Tailings lakes cover more than 130 square kilometres - an area larger than Vancouver and set to grow further with liquid tailings rapidly expanding by 200 million litres every day. And they aren't wildlife-friendly, killing over 1,600 ducks in one incident in 2008. Recent data unearthed through a Freedom of Information and Protection of Privacy request (so much for transparency) shows oil sands development killing 27 black bears, 67 deer, 31 red foxes, 21 coyotes and other animals between 2000 and 2008 (and that's only industry reported deaths from Syncrude, Suncor and Shell Canada's Albian Sands). 

As for leakage, we still don't know how much tailings lakes are leaking, as neither government nor industry will publish the data. One analysis puts it at 11 million litres a day.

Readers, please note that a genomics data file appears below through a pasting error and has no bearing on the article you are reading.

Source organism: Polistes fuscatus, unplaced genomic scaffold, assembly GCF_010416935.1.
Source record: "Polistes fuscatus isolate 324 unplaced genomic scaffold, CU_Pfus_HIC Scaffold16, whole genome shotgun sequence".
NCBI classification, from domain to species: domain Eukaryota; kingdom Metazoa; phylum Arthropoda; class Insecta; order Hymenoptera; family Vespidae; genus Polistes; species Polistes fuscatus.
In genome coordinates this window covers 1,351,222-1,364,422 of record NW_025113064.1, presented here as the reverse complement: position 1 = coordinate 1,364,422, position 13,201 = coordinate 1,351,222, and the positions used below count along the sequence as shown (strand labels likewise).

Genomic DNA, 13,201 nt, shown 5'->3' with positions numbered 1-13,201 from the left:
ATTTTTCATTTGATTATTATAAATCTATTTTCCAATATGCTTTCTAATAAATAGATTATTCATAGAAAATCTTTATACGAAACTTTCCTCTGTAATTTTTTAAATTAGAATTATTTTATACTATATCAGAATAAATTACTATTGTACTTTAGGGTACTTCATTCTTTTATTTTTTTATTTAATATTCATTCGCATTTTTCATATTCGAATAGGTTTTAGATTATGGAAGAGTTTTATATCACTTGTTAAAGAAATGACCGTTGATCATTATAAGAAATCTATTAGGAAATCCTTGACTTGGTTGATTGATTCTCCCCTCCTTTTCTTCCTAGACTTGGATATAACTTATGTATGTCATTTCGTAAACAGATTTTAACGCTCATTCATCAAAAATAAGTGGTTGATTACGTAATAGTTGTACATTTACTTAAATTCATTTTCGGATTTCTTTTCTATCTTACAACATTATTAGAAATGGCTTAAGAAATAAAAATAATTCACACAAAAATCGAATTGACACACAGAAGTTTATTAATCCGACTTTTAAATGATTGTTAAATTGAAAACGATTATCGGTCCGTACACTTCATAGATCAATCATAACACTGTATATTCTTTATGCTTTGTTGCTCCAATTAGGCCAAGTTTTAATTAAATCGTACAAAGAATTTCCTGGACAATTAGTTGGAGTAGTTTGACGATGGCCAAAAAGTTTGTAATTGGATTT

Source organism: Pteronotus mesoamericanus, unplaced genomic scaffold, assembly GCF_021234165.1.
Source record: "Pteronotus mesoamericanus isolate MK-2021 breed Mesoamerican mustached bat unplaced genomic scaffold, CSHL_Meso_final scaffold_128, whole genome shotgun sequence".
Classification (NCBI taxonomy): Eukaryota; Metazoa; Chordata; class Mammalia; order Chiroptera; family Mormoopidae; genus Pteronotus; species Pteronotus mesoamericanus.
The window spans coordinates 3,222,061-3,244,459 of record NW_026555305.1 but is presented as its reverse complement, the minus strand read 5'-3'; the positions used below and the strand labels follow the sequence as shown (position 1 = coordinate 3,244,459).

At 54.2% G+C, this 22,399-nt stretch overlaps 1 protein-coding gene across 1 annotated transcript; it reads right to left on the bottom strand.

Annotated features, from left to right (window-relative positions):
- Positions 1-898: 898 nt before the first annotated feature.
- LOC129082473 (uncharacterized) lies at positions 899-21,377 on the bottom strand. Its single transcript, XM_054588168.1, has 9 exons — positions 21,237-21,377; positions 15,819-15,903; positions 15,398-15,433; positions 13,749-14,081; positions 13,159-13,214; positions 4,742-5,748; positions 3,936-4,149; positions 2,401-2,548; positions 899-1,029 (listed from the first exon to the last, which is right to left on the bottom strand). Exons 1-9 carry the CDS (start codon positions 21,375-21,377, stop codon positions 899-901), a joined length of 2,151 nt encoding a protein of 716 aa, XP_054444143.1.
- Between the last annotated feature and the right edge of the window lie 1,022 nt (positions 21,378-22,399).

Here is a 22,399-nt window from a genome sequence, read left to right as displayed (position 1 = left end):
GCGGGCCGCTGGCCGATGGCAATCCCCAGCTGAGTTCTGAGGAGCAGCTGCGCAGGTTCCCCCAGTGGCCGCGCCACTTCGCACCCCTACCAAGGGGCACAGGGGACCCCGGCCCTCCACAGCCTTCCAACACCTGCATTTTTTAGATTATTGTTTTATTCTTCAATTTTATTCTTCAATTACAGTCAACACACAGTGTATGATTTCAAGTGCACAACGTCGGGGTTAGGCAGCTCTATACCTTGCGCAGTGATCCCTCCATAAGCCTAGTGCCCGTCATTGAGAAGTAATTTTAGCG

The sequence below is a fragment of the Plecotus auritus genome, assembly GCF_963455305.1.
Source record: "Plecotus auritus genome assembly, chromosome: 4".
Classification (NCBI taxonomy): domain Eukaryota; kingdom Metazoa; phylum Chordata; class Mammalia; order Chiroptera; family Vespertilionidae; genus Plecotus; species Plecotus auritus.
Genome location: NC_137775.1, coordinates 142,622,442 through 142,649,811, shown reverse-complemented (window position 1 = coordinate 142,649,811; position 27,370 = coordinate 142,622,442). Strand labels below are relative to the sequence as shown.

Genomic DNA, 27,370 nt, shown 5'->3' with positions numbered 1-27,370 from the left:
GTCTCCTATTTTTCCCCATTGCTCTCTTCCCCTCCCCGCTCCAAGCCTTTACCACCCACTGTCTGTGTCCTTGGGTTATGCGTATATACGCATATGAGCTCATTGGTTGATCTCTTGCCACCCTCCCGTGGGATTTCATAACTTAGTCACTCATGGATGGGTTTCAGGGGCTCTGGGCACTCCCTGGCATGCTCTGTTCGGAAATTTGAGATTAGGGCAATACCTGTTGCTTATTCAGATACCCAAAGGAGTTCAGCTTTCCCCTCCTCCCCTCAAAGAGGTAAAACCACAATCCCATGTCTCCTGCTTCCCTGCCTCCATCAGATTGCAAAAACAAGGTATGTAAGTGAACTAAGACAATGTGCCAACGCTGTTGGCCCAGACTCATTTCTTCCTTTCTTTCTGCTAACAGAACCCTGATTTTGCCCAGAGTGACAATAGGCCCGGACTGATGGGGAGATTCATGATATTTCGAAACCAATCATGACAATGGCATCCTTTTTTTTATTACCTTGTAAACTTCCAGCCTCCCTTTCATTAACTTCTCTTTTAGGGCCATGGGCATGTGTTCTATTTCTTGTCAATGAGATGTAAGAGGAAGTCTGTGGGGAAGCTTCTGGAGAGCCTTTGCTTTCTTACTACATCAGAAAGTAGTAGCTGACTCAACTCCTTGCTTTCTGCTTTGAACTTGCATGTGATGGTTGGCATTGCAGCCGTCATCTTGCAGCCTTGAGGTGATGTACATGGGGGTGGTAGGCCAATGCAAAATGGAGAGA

On regulations

We're not sure we'd call the oil sands industry "one of the most highly regulated." As of June 2009, about 60% of the total oil sands area has been leased to companies for extraction. That's 84,000 square kilometres of land leased by the Alberta government prior to land-use planning and without environmental assessment. And media reports on the government's own scorecard for management of the oil sands last week showed only two (short-term) out of the 21 goals of Alberta's much delayed plan, Responsible Actions, are complete.

On water use

Ungluing the bitumen from the sands is a water-consuming process, using two barrels of water to produce one barrel of bitumen from mining and one barrel of water per barrel of bitumen from in situ production. While water recycling is commendable and increases efficiencies, it doesn't return water to the natural cycle and large withdrawals are still made. According to the awarded water licenses, current and proposed projects could withdraw more than 15% of the Athabasca River's water flow during its lowest flow periods and industry continues to resist halting withdrawals during low flow periods.